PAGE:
Pain management outcomes varied widely among nearly three dozen inpatient palliative care centers in Korea, according to results of a prospective study published in Cancer.
Researchers collected information on pain control from patient data from the 2009 Korean Terminal Cancer Patient Information System and the records of 34 palliative care centers in the Korean Ministry of Health and Welfare.
The researchers sought to determine if organizational factors influenced pain control. To do that, they measured the self-reported change in pain score and the achievement of pain control at 1 week post-admission in 1,711 patients with terminal cancer.
The average pain score reported by patients at admission was 2.96. The average pain score reported at 1 week was 2.27. This means the centers’ pain management efforts resulted in reductions in pain scores varying from 0.69 to 1.91 at 1 week post-admission. About 30% of patients reported a reduction in pain and 10% reported an increase in pain. About 83% of patients reported achieving adequate pain control.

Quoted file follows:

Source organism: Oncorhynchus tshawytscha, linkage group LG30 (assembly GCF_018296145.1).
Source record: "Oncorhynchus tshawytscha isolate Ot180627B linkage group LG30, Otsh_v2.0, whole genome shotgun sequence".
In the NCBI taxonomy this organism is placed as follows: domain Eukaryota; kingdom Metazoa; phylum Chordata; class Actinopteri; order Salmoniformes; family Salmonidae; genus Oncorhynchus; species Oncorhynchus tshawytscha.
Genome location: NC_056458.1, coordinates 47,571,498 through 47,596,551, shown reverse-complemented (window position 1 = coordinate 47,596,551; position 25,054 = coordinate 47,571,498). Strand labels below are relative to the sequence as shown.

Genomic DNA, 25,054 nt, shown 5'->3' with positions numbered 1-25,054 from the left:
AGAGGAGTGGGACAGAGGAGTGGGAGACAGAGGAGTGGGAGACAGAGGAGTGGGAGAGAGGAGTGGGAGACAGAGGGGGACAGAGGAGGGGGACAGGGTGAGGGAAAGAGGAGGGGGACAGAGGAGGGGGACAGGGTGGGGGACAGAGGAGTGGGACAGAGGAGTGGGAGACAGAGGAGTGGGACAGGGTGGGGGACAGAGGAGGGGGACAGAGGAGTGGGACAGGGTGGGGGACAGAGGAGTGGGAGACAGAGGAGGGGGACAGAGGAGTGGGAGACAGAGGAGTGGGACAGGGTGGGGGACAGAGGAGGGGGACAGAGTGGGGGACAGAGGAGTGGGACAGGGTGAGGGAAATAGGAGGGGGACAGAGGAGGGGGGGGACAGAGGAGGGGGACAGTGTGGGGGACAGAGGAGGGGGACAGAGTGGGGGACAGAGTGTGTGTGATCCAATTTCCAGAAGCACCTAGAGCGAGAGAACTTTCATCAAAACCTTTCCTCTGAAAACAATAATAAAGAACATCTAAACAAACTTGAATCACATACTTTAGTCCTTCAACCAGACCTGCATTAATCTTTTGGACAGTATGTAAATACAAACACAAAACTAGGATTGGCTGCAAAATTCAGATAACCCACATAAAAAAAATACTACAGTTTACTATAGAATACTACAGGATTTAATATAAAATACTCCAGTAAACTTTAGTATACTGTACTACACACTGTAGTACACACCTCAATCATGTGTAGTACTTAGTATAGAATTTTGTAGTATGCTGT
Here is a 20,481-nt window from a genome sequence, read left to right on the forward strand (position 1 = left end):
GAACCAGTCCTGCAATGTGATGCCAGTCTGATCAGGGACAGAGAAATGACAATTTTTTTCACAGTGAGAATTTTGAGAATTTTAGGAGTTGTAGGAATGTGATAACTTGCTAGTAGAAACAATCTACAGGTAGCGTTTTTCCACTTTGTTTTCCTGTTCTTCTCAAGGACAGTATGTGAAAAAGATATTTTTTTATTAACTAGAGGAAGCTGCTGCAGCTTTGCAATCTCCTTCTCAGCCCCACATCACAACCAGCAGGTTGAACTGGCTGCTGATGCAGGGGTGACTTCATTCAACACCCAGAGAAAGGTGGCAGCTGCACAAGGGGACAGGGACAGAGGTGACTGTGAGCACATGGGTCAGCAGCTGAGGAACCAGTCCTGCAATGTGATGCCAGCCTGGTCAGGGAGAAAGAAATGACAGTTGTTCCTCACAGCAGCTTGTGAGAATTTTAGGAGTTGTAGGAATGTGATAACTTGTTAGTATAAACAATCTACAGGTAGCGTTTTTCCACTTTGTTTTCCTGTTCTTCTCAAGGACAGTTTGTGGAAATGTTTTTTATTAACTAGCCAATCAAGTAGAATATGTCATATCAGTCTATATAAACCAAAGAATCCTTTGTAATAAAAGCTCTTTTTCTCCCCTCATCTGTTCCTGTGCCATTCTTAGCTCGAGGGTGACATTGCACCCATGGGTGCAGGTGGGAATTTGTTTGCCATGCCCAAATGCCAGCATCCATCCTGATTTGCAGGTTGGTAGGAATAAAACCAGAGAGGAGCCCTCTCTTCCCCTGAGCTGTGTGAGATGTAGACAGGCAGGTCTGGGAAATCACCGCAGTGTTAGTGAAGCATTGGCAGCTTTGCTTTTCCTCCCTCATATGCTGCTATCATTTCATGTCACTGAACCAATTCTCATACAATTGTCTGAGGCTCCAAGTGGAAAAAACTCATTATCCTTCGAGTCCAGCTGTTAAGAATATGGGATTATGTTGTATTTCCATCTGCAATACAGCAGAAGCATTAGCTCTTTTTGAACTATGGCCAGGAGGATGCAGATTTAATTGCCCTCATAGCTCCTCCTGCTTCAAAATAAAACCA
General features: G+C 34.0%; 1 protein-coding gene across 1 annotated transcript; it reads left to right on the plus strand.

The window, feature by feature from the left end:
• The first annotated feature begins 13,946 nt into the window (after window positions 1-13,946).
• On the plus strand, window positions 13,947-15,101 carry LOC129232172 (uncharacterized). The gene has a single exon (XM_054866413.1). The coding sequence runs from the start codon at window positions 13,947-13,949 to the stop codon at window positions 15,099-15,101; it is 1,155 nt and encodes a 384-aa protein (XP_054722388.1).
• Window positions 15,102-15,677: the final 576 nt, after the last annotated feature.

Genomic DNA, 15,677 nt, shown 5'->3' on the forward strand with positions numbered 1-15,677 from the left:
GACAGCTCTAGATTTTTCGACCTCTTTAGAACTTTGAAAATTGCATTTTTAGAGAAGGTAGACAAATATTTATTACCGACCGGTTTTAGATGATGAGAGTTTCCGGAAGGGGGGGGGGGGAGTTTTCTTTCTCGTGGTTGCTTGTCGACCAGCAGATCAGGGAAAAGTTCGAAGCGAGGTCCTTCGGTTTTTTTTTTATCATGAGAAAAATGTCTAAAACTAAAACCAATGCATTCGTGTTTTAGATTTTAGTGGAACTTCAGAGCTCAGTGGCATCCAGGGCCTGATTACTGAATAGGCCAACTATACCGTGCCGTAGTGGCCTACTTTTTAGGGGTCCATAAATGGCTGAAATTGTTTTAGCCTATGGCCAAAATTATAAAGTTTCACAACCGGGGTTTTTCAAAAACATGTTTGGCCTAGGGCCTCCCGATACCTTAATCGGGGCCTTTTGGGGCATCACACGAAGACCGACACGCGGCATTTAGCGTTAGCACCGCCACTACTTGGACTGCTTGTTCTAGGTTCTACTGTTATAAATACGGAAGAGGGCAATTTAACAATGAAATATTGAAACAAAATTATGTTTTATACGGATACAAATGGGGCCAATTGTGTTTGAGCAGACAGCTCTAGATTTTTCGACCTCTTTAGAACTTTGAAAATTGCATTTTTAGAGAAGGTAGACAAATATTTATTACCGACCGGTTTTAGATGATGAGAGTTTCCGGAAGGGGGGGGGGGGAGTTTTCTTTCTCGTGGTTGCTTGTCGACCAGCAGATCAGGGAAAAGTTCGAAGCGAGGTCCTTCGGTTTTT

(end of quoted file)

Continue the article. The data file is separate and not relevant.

A higher composite score for human resources adequacy was associated with a greater reduction in pain score and more frequently reported achievement of adequate pain control. Although no one human resource factor was significantly associated with pain control, the presence of volunteers and social workers, as well as a lower nurse case load, were associated with better pain management outcomes.
The presence of these pain management variations is an indication that certain centers need to work toward improving their pain management, the researchers said.
“We believe that more research is needed to identify organizational factors that affect pain management outcomes,” the researchers wrote. “Measures should be taken to reduce organizational factors that are associated within adequate pain management.”